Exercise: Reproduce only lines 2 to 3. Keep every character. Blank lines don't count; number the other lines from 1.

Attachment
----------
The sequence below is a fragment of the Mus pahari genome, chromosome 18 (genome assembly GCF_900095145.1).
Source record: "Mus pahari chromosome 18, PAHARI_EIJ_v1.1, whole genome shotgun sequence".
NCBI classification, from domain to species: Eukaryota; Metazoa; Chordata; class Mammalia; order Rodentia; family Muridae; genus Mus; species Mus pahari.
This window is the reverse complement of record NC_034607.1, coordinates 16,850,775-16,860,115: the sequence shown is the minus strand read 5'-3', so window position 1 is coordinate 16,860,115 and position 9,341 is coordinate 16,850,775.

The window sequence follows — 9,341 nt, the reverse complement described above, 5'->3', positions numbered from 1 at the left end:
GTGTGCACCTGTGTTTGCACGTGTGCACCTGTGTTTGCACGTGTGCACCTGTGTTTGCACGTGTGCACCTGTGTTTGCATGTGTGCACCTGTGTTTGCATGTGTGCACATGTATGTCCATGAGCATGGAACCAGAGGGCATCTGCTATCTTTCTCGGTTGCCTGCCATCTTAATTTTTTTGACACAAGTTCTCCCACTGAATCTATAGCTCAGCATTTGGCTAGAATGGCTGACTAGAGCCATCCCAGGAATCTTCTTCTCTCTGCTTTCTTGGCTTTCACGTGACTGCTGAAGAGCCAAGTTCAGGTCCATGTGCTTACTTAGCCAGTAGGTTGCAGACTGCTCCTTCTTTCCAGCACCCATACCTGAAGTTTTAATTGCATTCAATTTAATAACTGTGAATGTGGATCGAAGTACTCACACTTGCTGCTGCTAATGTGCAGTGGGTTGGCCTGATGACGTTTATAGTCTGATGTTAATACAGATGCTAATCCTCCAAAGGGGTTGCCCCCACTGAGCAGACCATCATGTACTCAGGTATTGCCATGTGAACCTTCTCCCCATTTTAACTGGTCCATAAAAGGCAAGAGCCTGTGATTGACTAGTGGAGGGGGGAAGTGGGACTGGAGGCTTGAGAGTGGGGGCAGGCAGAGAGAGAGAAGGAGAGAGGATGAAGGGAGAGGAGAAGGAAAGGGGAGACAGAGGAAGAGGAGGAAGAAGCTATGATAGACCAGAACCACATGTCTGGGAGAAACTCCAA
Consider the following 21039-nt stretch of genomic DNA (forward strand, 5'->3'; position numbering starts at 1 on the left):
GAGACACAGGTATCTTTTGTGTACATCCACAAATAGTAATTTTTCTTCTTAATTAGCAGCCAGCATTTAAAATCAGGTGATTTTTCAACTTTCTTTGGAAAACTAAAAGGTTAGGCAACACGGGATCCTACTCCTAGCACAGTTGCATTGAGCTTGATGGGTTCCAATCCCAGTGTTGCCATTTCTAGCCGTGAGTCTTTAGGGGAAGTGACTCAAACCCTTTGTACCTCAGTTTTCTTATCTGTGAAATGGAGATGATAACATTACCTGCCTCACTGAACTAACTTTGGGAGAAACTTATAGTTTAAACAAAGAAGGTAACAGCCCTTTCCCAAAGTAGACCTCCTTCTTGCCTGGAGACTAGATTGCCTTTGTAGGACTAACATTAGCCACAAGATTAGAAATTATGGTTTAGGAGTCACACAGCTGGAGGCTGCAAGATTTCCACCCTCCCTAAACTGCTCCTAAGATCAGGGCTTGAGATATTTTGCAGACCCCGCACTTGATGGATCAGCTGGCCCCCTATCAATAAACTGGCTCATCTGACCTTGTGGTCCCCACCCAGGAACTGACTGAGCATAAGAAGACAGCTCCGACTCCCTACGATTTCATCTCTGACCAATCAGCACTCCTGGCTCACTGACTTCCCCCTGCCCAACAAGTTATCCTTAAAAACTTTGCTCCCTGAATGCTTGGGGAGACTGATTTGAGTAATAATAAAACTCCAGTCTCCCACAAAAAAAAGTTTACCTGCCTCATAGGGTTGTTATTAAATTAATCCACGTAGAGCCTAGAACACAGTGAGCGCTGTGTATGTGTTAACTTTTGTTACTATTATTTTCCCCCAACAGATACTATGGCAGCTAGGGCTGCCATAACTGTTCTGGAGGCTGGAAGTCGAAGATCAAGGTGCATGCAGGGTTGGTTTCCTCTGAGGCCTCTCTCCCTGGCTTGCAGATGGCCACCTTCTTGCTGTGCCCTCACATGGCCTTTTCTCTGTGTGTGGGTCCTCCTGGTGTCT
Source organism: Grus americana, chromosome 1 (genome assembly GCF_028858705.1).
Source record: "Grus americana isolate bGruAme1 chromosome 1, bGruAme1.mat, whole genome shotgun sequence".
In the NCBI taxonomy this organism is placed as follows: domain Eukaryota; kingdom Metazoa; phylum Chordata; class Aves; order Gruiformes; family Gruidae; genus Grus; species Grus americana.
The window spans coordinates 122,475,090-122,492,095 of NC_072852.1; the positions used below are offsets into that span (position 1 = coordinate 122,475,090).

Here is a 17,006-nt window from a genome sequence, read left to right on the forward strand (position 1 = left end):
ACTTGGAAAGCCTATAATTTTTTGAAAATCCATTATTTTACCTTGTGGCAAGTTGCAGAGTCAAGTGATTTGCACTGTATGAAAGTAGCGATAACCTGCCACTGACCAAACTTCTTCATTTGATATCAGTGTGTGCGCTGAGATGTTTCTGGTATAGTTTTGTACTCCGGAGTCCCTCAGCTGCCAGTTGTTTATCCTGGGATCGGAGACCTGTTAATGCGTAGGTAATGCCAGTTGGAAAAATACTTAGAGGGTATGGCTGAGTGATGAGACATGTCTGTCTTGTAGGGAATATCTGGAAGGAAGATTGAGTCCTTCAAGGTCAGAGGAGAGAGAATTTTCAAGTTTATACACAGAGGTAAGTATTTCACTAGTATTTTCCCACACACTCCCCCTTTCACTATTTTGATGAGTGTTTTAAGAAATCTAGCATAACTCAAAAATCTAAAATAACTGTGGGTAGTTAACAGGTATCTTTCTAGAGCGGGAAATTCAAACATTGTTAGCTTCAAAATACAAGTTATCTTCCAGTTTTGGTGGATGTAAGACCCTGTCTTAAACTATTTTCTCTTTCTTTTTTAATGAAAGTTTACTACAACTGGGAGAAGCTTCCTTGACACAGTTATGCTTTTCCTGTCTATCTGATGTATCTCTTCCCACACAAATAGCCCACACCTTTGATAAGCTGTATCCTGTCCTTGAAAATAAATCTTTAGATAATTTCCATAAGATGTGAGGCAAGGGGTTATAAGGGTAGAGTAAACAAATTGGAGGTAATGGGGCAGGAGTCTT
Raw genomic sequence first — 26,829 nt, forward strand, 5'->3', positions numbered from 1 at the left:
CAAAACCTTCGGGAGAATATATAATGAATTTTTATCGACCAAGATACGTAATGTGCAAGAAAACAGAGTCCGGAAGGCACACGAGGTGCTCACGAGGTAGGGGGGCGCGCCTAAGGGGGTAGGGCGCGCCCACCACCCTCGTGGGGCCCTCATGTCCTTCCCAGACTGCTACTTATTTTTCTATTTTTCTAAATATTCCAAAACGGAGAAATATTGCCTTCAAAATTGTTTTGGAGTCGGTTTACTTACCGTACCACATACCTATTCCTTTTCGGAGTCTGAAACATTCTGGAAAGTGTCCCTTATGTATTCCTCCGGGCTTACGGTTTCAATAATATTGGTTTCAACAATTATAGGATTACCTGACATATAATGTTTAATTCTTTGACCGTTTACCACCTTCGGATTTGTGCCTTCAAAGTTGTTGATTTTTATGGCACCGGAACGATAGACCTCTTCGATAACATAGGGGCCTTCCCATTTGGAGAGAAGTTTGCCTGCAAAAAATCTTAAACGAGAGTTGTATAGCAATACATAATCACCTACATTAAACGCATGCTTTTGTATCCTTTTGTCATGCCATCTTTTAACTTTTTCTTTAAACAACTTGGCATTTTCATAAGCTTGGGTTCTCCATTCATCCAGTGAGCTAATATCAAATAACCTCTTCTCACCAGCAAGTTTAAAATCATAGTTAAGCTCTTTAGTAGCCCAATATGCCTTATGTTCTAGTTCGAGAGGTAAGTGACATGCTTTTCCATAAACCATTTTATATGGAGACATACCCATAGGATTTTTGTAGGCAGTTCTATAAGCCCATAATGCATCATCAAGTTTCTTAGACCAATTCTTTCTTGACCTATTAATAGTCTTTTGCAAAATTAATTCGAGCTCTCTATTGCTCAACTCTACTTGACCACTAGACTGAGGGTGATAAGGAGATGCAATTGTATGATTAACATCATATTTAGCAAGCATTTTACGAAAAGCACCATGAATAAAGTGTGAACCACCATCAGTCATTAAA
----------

Source record: "Mus pahari chromosome 18, PAHARI_EIJ_v1.1, whole genome shotgun sequence".
NCBI classification, from domain to species: Eukaryota; Metazoa; Chordata; class Mammalia; order Rodentia; family Muridae; genus Mus; species Mus pahari.